Petitioner, a United States Army sergeant, while on an evening pass from his army post in Hawaii and in civilian attire, broke into a hotel room, assaulted a girl, and attempted rape. Following his apprehension, city police, on learning that petitioner was in the Armed Forces, delivered him to the military police. After interrogation, petitioner confessed. He was charged with attempted rape, housebreaking, and assault with attempt to rape, in violation of Articles 80, 130, and 134 of the Uniform Code of Military Justice, tried by a court-martial, convicted on all counts, and sentenced. His conviction was affirmed by the Army Board of Review and thereafter by the United States Court of Military Appeals. Petitioner later filed a petition for a writ of habeas corpus in the District Court claiming that the court-martial was without jurisdiction to try him for nonmilitary offenses committed off-post while on an evening pass. The District Court denied relief and the Court of Appeals affirmed. Held: A crime, to be under military jurisdiction, must be service connected, and since petitioner's crimes were not, he could not be tried by court-martial but was entitled to a civilian trial with the benefits of an indictment by a grand jury and trial by jury. Pp. 261-274.
Victor Rabinowitz argued the cause and filed briefs for petitioner.
James vanR. Springer argued the cause for respondent. With him on the brief were Solicitor General Griswold, Assistant Attorney General Vinson, Beatrice Rosenberg, and Roger A. Pauley.
MR. JUSTICE DOUGLAS delivered the opinion of the Court.
Petitioner, then a sergeant in the United States Army, was stationed in July 1956, at Fort Shafter, Oahu, in the Territory of Hawaii. On the night of July 20, while on an evening pass, petitioner and a friend left the post dressed in civilian clothes and went into Honolulu. After a few beers in the bar of a hotel, petitioner entered the residential part of the hotel where [395 U.S. 258, 260] he broke into the room of a young girl and assaulted and attempted to rape her. While fleeing from her room onto Waikiki Beach, he was apprehended by a hotel security officer who delivered him to the Honolulu city police for questioning. After determining that he was a member of the Armed Forces, the city police delivered petitioner to the military police. After extensive interrogation, petitioner confessed and was placed in military confinement.
Petitioner was charged with attempted rape, house-breaking, and assault with intent to rape, in violation of Articles 80, 130, and 134 of the Uniform Code of Military Justice. 1 He was tried by court-martial, convicted on all counts, and given a sentence of 10 years' imprisonment at hard labor, forfeiture of all pay and [395 U.S. 258, 261] allowances, and dishonorable discharge. His conviction was affirmed by the Army Board of Review and, subsequently, by the United States Court of Military Appeals.
Under confinement at the United States Penitentiary at Lewisburg, Pennsylvania, petitioner filed a petition for writ of habeas corpus in the United States District Court for the Middle District of Pennsylvania, alleging, inter alia, that the court-martial was without jurisdiction to try him for nonmilitary offenses committed off-post while on an evening pass. The District Court denied relief without considering the issue on the merits, and the Court of Appeals for the Third Circuit affirmed. This Court granted certiorari limited to the question:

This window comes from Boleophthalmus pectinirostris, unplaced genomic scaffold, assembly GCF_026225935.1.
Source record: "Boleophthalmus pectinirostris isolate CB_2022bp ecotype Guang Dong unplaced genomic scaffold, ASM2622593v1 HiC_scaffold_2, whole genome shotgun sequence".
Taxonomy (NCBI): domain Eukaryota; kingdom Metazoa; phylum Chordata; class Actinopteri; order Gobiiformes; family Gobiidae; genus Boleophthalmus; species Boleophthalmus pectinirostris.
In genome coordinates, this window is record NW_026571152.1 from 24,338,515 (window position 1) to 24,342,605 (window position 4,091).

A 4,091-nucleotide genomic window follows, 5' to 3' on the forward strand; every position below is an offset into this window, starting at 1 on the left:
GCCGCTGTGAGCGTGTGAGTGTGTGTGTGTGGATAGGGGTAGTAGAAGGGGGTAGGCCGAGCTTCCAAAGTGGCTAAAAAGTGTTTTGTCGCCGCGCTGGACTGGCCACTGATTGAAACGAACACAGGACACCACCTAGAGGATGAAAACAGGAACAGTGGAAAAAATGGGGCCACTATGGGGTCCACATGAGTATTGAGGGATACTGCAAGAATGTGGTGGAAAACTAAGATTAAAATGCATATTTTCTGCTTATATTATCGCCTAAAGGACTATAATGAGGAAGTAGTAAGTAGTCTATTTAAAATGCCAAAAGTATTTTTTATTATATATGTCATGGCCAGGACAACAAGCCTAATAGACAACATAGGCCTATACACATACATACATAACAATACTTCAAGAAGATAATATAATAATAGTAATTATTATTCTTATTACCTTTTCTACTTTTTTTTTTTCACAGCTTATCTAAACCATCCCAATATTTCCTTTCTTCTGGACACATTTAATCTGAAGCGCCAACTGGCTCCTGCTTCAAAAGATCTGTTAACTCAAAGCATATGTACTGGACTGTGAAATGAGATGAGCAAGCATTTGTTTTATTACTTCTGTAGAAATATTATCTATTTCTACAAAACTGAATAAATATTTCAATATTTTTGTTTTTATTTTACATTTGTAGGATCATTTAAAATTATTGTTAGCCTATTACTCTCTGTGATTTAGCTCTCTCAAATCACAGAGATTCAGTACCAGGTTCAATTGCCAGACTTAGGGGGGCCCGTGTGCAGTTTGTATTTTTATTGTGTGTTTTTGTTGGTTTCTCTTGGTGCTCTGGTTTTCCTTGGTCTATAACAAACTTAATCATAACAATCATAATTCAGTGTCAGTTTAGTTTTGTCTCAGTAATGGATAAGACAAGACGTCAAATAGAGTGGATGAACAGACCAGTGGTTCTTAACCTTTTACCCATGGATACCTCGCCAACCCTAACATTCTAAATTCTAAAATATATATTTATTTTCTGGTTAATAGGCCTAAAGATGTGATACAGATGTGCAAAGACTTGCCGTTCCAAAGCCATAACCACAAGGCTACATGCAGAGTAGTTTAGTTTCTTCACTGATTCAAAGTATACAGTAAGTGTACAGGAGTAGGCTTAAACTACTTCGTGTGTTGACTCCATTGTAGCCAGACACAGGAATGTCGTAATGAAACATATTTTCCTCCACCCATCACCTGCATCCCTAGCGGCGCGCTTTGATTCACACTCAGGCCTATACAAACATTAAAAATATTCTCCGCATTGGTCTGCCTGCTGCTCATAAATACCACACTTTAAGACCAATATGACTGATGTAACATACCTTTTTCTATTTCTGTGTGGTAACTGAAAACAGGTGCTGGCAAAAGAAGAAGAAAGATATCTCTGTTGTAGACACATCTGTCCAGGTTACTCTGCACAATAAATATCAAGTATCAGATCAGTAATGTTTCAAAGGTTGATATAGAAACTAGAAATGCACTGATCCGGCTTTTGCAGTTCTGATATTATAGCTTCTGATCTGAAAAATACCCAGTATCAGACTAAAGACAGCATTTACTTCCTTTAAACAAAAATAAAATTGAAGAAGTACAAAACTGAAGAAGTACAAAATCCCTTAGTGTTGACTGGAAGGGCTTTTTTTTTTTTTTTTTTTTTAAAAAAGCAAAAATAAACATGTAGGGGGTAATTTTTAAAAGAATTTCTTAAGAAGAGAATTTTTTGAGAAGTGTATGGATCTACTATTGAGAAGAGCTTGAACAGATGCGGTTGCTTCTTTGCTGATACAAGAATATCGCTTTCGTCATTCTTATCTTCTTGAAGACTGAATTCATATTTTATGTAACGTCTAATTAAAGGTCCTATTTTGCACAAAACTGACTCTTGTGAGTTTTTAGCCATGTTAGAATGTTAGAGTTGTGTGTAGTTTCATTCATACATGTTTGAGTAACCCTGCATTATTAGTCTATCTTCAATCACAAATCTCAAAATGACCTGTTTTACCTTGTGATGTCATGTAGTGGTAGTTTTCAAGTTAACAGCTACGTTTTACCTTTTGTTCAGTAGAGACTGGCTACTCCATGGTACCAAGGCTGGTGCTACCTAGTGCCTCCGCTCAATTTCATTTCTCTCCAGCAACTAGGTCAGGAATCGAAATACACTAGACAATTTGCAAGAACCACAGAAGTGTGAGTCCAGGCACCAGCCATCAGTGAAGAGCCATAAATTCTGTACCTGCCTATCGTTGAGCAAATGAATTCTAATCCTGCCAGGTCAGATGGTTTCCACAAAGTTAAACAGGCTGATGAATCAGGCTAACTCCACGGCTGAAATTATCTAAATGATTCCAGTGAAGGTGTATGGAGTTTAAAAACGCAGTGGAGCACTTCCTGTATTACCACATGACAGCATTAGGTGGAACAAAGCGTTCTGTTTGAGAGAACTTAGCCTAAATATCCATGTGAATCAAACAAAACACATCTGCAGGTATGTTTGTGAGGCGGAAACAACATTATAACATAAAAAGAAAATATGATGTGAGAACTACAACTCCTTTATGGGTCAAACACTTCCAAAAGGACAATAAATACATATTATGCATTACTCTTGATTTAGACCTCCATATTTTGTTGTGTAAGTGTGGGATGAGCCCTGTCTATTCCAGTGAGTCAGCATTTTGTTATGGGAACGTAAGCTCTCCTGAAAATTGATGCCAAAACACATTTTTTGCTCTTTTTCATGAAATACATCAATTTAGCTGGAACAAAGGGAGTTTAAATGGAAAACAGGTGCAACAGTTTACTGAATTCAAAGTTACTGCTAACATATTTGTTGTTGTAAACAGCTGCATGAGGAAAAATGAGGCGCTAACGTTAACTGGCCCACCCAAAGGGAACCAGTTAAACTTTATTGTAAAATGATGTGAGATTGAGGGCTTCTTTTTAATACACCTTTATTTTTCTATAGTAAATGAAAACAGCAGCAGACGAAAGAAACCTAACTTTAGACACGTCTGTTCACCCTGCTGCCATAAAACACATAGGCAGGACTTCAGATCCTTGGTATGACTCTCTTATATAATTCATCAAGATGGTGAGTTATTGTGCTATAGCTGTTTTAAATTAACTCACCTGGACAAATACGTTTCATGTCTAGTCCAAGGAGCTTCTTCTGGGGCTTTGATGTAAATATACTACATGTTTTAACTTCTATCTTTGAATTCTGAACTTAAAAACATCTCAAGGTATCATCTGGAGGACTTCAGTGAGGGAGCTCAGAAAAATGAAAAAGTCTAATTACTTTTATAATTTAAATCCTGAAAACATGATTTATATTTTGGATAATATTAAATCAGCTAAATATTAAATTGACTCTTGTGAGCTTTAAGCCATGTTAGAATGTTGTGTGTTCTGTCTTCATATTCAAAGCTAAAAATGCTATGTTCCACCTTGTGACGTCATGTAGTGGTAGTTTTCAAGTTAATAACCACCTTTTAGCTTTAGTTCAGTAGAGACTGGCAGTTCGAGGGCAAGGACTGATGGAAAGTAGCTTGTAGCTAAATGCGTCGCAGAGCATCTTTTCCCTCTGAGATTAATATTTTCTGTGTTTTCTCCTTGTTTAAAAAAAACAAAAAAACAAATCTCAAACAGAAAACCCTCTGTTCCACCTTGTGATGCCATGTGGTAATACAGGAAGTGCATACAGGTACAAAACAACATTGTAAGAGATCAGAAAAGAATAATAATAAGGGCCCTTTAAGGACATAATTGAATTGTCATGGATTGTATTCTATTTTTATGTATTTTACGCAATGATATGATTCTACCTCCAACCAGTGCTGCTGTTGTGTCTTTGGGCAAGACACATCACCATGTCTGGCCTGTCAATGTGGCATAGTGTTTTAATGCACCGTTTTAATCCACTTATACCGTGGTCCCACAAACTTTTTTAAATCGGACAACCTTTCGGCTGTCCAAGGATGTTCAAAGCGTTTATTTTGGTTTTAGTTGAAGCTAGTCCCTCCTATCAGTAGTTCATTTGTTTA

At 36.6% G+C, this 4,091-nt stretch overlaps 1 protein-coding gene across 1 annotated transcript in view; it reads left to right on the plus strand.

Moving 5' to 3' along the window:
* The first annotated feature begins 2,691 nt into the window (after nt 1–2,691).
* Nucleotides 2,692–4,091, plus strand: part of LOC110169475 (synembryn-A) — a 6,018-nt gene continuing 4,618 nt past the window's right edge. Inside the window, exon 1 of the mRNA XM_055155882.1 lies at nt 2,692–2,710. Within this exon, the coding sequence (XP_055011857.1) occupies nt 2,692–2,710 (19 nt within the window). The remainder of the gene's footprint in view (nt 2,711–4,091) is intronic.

If the case does not arise "in the land or naval forces," then the accused gets first, the benefit of an indictment by a grand jury and second, a trial by jury before a civilian court as guaranteed by the Sixth Amendment and by Art. III, 2, of the Constitution which provides in part:
A court-martial is not yet an independent instrument of justice but remains to a significant degree a specialized part of the overall mechanism by which military discipline is preserved. 6
That a system of specialized military courts, proceeding by practices different from those obtaining in the regular courts and in general less favorable to defendants, is necessary to an effective national defense establishment, few would deny. But the justification for such a system rests on the special needs of the military, and history teaches that expansion of military discipline beyond its proper domain carries with it a threat to liberty. This Court, mindful of the genuine need for special military courts, has recognized their propriety in their appropriate sphere, e. g., Burns v. Wilson, 346 U.S. 137 , but in examining the reach of their jurisdiction, it has recognized that
As recently stated: "None of the travesties of justice perpetrated under the UCMJ is really very surprising, for military law has always been and continues to be primarily an instrument of discipline, not justice." Glasser, Justice and Captain Levy, 12 Columbia Forum 46, 49 (1969).
The mere fact that petitioner was at the time of his offense and of his court-martial on active duty in the Armed Forces does not automatically dispose of this case under our prior decisions. [395 U.S. 258, 267]
We have held in a series of decisions that court-martial jurisdiction cannot be extended to reach any person not a member of the Armed Forces at the times of both the offense and the trial. Thus, discharged soldiers cannot be court-martialed for offenses committed while in service. Toth v. Quarles, 350 U.S. 11 . Similarly, neither civilian employees of the Armed Forces overseas, McElroy v. Guagliardo, 361 U.S. 281 ; Grisham v. Hagan, 361 U.S. 278 ; nor civilian dependents of military personnel accompanying them overseas, Kinsella v. Singleton, 361 U.S. 234 ; Reid v. Covert, 354 U.S. 1 , may be tried by court-martial.